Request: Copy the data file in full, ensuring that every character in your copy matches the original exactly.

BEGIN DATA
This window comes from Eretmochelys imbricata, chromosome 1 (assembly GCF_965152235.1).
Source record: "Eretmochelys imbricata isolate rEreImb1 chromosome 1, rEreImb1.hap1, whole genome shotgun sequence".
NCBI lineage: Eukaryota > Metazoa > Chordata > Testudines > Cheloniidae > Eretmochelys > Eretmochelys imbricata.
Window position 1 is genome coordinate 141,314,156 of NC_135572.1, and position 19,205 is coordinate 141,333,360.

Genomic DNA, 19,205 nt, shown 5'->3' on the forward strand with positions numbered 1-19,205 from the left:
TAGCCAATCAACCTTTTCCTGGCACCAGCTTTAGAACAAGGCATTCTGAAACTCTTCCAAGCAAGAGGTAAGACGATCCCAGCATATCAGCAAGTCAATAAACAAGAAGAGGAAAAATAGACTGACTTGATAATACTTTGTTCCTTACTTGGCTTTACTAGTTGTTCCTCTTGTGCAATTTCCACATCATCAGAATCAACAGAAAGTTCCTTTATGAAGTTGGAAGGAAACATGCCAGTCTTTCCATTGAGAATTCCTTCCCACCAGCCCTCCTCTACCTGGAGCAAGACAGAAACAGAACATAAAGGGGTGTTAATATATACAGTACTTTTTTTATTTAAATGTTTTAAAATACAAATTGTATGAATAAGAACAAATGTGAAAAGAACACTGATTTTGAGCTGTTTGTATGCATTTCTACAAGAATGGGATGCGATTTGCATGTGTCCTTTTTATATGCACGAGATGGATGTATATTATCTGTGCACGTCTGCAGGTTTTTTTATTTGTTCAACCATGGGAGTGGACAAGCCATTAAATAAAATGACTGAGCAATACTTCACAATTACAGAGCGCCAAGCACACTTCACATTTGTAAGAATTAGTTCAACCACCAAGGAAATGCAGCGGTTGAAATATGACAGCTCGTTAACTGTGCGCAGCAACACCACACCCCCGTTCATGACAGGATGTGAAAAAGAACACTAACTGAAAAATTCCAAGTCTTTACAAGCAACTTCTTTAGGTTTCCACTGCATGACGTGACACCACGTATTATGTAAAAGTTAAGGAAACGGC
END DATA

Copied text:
This window comes from Eretmochelys imbricata, chromosome 1 (assembly GCF_965152235.1).
Source record: "Eretmochelys imbricata isolate rEreImb1 chromosome 1, rEreImb1.hap1, whole genome shotgun sequence".
NCBI lineage: Eukaryota > Metazoa > Chordata > Testudines > Cheloniidae > Eretmochelys > Eretmochelys imbricata.
Window position 1 is genome coordinate 141,314,156 of NC_135572.1, and position 19,205 is coordinate 141,333,360.

Genomic DNA, 19,205 nt, shown 5'->3' on the forward strand with positions numbered 1-19,205 from the left:
TAGCCAATCAACCTTTTCCTGGCACCAGCTTTAGAACAAGGCATTCTGAAACTCTTCCAAGCAAGAGGTAAGACGATCCCAGCATATCAGCAAGTCAATAAACAAGAAGAGGAAAAATAGACTGACTTGATAATACTTTGTTCCTTACTTGGCTTTACTAGTTGTTCCTCTTGTGCAATTTCCACATCATCAGAATCAACAGAAAGTTCCTTTATGAAGTTGGAAGGAAACATGCCAGTCTTTCCATTGAGAATTCCTTCCCACCAGCCCTCCTCTACCTGGAGCAAGACAGAAACAGAACATAAAGGGGTGTTAATATATACAGTACTTTTTTTATTTAAATGTTTTAAAATACAAATTGTATGAATAAGAACAAATGTGAAAAGAACACTGATTTTGAGCTGTTTGTATGCATTTCTACAAGAATGGGATGCGATTTGCATGTGTCCTTTTTATATGCACGAGATGGATGTATATTATCTGTGCACGTCTGCAGGTTTTTTTATTTGTTCAACCATGGGAGTGGACAAGCCATTAAATAAAATGACTGAGCAATACTTCACAATTACAGAGCGCCAAGCACACTTCACATTTGTAAGAATTAGTTCAACCACCAAGGAAATGCAGCGGTTGAAATATGACAGCTCGTTAACTGTGCGCAGCAACACCACACCCCCGTTCATGACAGGATGTGAAAAAGAACACTAACTGAAAAATTCCAAGTCTTTACAAGCAACTTCTTTAGGTTTCCACTGCATGACGTGACACCACGTATTATGTAAAAGTTAAGGAAACGGC